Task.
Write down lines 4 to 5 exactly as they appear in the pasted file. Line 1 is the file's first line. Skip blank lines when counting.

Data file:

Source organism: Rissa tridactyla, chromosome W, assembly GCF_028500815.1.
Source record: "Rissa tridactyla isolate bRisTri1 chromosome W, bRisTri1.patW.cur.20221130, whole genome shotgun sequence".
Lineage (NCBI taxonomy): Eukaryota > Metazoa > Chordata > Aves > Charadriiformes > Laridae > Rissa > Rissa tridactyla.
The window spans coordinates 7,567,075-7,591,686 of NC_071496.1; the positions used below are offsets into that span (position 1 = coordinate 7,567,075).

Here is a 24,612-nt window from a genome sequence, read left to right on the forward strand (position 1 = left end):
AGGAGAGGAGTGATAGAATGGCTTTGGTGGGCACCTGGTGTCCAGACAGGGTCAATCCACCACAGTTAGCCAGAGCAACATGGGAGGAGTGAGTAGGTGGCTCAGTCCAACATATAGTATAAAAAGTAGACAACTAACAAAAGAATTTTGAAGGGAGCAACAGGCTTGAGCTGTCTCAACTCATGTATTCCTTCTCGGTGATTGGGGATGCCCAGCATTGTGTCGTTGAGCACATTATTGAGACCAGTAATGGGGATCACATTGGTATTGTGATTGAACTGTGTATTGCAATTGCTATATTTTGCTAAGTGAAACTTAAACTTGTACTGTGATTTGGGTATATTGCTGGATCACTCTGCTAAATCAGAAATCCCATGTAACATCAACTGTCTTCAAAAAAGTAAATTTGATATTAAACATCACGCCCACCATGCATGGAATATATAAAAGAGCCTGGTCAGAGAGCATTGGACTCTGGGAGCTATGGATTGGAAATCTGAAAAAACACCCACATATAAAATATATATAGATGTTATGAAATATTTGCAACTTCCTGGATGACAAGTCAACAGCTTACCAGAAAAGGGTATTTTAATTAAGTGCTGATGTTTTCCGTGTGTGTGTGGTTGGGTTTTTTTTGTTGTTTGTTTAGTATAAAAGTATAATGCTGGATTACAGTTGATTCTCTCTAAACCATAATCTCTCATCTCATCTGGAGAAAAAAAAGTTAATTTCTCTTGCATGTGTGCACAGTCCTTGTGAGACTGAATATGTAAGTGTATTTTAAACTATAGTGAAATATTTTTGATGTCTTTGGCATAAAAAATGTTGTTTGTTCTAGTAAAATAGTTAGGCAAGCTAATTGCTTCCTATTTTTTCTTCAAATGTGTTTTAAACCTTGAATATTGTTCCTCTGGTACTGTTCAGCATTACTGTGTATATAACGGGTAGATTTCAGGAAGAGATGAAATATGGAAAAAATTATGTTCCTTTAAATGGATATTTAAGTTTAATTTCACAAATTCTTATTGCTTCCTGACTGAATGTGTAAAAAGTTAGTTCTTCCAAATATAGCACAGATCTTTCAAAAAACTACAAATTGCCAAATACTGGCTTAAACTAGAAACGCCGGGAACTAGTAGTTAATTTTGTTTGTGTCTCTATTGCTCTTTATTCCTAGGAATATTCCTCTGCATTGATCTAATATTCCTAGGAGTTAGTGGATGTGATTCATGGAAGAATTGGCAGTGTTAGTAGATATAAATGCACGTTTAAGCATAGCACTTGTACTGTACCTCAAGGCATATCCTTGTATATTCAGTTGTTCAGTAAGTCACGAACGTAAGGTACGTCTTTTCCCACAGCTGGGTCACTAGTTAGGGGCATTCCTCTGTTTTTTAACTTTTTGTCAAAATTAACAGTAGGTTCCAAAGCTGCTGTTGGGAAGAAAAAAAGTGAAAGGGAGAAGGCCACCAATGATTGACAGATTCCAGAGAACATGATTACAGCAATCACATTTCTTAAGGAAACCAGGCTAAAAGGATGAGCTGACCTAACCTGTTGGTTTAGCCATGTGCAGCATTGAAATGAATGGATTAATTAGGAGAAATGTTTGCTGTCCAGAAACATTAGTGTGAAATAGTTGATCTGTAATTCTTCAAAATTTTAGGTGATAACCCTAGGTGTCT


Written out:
The window spans coordinates 7,567,075-7,591,686 of NC_071496.1; the positions used below are offsets into that span (position 1 = coordinate 7,567,075).

Here is a 24,612-nt window from a genome sequence, read left to right on the forward strand (position 1 = left end):